Johns Hopkins Gazette: January 3, 1995


Al Gore praises business, university collaboration
     In a Dec. 12 speech at the White House Conference on
Technology for a Sustainable Future, Vice President Al Gore
praised the collaborative effort of a chemical firm and a Johns
Hopkins University professor in developing an environmentally
friendly industrial spray painting process.
     Marc Donohue, chairman of the Department of Chemical
Engineering, has worked for a decade with scientists at Union
Carbide on his spray paint and coating technology that replaces
toxic paint thinners with supercritical carbon dioxide. The
result, via a process called UNICARB, is a reduction of solvent
emissions of up to 80 percent in spray applications. It is
estimated that each of the 500 million gallons of paint sprayed
each year using conventional methods produces over 4 pounds of
     Gore hailed UNICARB, which is gaining widespread use in the
automobile and furniture manufacturing industries, because it
also offers such benefits as lower labor costs and improved
quality of the final product.
     "I was especially pleased to have this process chosen by
Vice President Gore as an example of how partnerships between
industry, government and universities will be the new paradigm
for advancing technology in this country," Dr. Donohue said.
     For his work on UNICARB, Dr. Donohue has been honored by the
Environmental Protection Agency, and has received the National
Society of Professional Engineers Outstanding Engineering
Achievement Award and the Kirkpatrick Chemical Engineering
Achievement Award.

Winter weather hotline for students, faculty and staff
     For the second year, Johns Hopkins students, faculty and
staff can call a recorded hot line to check whether winter
weather has caused any change in the university's schedule.
     Callers from the eight academic divisions can call 516-7781
in Baltimore; from outside the region, call (800) 548-9004
     APL employees have their own weather emergency hot line
number: (410) 792-6101.
     The system for the academic divisions can handle hundreds of
callers an hour, depending on the complexity and, therefore, the
length of the message. The university attempts to reduce
confusion by reaching a single decision that applies to all
campuses and all academic divisions. But that is not always
possible, since weather conditions in Baltimore and Washington,
for instance, can be wildly different.
     Because of the university's patient care and teaching
commitments, its  policy is to remain open unless a closure or
delayed opening is essential. Evening and weekend classes for
part-time students are canceled somewhat more frequently than
weekday classes, because of the long distances many students and
faculty in part-time programs must travel.
     On most snowy mornings, decisions about daytime operations
of the campuses are recorded on the hot line shortly after 6 a.m.
Decisions about evening classes are usually recorded by
mid-afternoon. Word on the university's operations is relayed to
radio and TV stations and posted on the JHUniverse computer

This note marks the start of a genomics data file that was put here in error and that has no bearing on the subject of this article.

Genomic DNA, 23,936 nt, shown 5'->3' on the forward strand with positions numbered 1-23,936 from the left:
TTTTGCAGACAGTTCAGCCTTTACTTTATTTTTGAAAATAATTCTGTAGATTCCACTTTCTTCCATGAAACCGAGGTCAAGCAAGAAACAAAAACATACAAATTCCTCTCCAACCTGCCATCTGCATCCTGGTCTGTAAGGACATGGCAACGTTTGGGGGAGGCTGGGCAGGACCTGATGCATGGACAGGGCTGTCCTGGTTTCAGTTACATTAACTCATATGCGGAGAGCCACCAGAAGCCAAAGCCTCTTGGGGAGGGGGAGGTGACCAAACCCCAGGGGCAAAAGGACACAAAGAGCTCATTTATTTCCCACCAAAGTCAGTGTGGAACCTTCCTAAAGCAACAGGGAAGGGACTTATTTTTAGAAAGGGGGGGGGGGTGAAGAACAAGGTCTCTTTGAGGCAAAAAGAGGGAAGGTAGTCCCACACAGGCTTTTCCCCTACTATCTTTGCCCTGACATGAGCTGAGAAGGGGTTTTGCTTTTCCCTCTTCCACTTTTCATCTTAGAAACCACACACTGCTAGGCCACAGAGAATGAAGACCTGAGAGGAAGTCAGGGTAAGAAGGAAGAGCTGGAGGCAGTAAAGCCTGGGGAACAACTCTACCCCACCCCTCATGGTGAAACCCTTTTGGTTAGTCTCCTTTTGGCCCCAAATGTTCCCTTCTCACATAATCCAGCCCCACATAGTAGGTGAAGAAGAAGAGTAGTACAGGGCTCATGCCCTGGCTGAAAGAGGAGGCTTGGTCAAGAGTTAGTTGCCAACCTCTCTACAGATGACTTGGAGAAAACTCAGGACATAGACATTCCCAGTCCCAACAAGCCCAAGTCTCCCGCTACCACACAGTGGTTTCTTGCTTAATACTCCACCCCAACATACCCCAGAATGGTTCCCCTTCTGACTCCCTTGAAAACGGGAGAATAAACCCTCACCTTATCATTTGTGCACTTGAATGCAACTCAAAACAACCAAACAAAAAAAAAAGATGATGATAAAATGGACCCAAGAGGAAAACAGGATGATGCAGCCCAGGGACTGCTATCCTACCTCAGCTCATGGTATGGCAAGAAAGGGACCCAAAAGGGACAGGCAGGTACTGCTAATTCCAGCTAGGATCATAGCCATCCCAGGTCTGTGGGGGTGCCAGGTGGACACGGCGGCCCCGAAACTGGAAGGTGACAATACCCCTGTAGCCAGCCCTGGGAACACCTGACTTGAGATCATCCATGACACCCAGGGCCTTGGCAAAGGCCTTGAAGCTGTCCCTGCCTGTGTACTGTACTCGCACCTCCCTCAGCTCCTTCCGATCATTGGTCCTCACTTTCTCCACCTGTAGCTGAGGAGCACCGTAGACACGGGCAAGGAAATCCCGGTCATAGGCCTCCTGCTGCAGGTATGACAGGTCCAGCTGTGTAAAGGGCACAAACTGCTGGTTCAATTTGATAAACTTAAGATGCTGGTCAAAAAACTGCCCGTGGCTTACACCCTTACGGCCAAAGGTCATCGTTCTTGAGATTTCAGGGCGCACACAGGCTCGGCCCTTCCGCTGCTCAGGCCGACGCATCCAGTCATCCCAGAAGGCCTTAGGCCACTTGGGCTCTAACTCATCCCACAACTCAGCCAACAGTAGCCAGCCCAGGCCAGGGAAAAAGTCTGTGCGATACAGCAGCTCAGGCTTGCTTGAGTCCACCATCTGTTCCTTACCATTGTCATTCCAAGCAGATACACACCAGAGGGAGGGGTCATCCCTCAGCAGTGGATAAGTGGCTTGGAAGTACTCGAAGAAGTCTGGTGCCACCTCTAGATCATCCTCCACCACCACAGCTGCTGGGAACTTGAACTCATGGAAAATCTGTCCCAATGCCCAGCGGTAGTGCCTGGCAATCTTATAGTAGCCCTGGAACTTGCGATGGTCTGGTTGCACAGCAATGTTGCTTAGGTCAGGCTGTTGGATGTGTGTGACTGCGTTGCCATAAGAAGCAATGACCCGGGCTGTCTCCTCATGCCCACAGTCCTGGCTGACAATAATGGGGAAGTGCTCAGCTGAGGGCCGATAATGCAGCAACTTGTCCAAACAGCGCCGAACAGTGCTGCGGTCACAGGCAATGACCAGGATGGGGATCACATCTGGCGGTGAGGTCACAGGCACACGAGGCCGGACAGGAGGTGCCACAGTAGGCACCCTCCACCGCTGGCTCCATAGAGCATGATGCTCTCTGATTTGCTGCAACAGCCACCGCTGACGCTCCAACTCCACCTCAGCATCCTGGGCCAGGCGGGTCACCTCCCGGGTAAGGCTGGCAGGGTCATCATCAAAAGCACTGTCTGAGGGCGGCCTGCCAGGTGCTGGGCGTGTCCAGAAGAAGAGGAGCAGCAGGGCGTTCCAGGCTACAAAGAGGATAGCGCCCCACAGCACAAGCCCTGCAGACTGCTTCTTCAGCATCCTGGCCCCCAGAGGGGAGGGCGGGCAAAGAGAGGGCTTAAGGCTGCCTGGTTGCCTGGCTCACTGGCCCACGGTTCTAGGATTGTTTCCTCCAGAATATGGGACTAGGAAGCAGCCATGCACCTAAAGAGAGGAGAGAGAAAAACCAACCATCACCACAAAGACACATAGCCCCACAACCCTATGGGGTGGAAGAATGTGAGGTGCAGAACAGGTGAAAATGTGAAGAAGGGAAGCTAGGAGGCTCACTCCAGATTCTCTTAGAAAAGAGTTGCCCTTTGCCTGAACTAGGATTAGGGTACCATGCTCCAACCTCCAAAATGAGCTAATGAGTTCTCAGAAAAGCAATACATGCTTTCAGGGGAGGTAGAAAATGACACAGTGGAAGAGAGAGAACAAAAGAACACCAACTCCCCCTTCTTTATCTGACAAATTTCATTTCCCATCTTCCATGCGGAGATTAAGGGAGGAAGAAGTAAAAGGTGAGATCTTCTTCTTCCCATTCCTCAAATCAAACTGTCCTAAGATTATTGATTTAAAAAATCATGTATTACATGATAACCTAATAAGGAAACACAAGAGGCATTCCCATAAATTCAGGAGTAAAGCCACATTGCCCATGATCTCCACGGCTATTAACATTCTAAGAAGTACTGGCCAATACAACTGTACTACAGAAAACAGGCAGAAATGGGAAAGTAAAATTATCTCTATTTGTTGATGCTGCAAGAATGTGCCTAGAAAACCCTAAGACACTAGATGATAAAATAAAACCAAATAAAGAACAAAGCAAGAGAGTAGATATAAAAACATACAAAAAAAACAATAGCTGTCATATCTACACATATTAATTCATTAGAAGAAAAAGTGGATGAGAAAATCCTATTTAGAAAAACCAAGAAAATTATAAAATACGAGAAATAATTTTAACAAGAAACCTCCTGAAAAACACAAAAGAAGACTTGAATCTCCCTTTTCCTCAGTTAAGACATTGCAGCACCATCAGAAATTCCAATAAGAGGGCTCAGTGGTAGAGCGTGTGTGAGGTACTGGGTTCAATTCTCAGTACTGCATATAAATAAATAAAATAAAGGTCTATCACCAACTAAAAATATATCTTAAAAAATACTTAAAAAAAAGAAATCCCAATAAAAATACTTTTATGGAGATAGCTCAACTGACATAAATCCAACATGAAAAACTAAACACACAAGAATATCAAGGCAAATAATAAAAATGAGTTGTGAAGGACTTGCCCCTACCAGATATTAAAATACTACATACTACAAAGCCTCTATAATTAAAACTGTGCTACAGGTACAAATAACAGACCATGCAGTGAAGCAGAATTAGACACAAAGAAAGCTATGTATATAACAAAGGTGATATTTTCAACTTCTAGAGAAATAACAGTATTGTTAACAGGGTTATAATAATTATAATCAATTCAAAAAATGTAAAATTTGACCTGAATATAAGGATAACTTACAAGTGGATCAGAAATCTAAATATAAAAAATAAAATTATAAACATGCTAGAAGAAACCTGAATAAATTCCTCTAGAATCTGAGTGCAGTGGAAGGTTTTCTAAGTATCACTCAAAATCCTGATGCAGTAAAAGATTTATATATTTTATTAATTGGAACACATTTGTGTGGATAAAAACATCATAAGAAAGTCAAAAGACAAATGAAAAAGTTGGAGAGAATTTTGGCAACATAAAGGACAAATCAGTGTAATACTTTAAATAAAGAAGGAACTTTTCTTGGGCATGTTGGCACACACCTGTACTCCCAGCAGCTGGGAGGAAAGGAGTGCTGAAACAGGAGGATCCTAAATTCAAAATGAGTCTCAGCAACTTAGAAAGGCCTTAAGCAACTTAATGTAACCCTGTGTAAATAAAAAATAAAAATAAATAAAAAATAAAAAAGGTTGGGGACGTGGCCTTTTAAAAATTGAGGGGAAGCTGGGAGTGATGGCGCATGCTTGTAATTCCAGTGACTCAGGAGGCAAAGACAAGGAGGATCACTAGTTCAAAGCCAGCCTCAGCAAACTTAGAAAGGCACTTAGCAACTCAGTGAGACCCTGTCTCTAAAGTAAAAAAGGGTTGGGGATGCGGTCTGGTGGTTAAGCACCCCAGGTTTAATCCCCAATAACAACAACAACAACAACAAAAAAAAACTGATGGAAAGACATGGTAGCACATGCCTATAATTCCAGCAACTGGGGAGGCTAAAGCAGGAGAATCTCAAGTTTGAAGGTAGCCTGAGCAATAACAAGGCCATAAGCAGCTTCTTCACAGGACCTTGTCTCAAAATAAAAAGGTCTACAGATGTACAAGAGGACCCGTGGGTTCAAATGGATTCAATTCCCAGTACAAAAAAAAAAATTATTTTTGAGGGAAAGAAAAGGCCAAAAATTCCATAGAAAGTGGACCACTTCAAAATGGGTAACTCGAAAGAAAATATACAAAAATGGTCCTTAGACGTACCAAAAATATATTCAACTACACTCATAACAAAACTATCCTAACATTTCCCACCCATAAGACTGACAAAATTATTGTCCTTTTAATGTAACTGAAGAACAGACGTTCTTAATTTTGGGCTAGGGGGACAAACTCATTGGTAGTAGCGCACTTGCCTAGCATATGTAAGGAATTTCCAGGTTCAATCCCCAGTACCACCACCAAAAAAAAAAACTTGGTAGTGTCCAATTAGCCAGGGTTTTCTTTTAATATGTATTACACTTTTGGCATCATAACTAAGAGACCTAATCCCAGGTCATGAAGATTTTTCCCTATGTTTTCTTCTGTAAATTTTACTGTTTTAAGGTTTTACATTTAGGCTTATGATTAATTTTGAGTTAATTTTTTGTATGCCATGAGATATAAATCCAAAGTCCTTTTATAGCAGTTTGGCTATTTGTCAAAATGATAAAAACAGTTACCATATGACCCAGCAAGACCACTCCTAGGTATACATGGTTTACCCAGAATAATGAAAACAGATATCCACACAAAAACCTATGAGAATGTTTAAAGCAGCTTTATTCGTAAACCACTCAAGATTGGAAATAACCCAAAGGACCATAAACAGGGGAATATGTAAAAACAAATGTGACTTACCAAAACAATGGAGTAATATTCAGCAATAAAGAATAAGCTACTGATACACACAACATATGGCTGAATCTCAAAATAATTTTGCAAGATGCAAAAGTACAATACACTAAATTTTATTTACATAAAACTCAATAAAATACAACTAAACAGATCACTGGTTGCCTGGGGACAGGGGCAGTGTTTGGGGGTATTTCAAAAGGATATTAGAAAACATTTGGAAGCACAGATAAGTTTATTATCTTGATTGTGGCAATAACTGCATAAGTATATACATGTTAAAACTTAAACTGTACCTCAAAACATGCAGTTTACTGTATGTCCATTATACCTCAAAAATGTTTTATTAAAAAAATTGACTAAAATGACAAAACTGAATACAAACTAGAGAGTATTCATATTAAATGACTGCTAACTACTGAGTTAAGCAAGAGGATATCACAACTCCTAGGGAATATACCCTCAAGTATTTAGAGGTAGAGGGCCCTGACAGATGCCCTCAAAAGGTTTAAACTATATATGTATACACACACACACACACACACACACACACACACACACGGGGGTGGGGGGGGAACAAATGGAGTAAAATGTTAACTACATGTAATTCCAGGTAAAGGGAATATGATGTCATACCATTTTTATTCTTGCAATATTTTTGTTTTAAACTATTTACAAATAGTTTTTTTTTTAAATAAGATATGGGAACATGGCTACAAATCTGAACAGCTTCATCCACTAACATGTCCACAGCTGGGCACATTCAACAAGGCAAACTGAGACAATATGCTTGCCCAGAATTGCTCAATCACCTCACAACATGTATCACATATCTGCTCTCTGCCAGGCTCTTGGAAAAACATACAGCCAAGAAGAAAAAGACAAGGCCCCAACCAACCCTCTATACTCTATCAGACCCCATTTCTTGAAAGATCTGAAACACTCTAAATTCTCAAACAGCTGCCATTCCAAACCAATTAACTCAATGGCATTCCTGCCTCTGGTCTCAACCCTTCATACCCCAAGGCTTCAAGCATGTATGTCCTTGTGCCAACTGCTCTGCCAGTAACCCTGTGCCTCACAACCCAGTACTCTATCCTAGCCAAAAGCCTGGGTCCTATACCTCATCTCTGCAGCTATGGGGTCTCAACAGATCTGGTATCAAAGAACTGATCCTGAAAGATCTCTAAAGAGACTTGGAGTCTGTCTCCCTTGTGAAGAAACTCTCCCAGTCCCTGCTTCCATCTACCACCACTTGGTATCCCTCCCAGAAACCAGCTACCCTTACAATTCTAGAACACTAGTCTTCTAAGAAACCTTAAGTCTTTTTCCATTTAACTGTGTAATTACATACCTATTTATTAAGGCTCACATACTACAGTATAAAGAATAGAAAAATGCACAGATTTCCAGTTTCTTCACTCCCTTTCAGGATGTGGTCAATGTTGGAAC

system at about the same times.

Hopkins Press adds two journals to program
     The Johns Hopkins University Press has added two literary
publications to its journals program: MFS: Modern Fiction Studies
and The Yale Journal of Criticism.
     MFS has a long and distinguished record of publishing
quality articles on prominent works of modern and contemporary
literature. Devoted to criticism and scholarship of fiction of
the 20th century, the journal emphasizes theoretical, historical,
interdisciplinary and cultural approaches to narrative.
Forthcoming special issues include "Autobiography, Photography
and Narrative," "Postmodern Narratives," "Sexuality and
Narrative" and "Narrative and History."
     The Press will begin publishing MFS with volume 40, no. 3.
Although the journal, which will continue to be sponsored by the
Department of English at Purdue University, is several months
behind schedule, it should be caught up by the end of next year. 
     The Yale Journal of Criticism, which is published twice a
year, in March and September, features work of interest to
readers in the humanities, including scholarly articles, original
art, review essays, polemical interventions, and conference and
symposium papers.  Experimental and performative critical genres
such as memoir, confession and fable have also been featured.
Named best new journal by the Conference of Editors of Learned
Journals in 1989, work from YJC has appeared in Best American
Essays. Its editorial offices will remain at Yale University.

Real Estate Development Office gets a new name
     The Office of Real Estate Development has been renamed the
Office of University Real Estate, a more accurate reflection of
the office's responsibilities in managing the university's
property transactions.
     John L. Davis, previously real estate development officer,
has been promoted to director of the renamed office, said Robert
Schuerholz, executive director of Facilities Management.
     Jeffrey H. Koenig has joined the office as a real estate
officer. Koenig has worked for 10 years as development associate
with a Baltimore commercial developer and previously was director
of economic development in Anne Arundel County.

                            Happy New Year! 
                         From the Gazette staff

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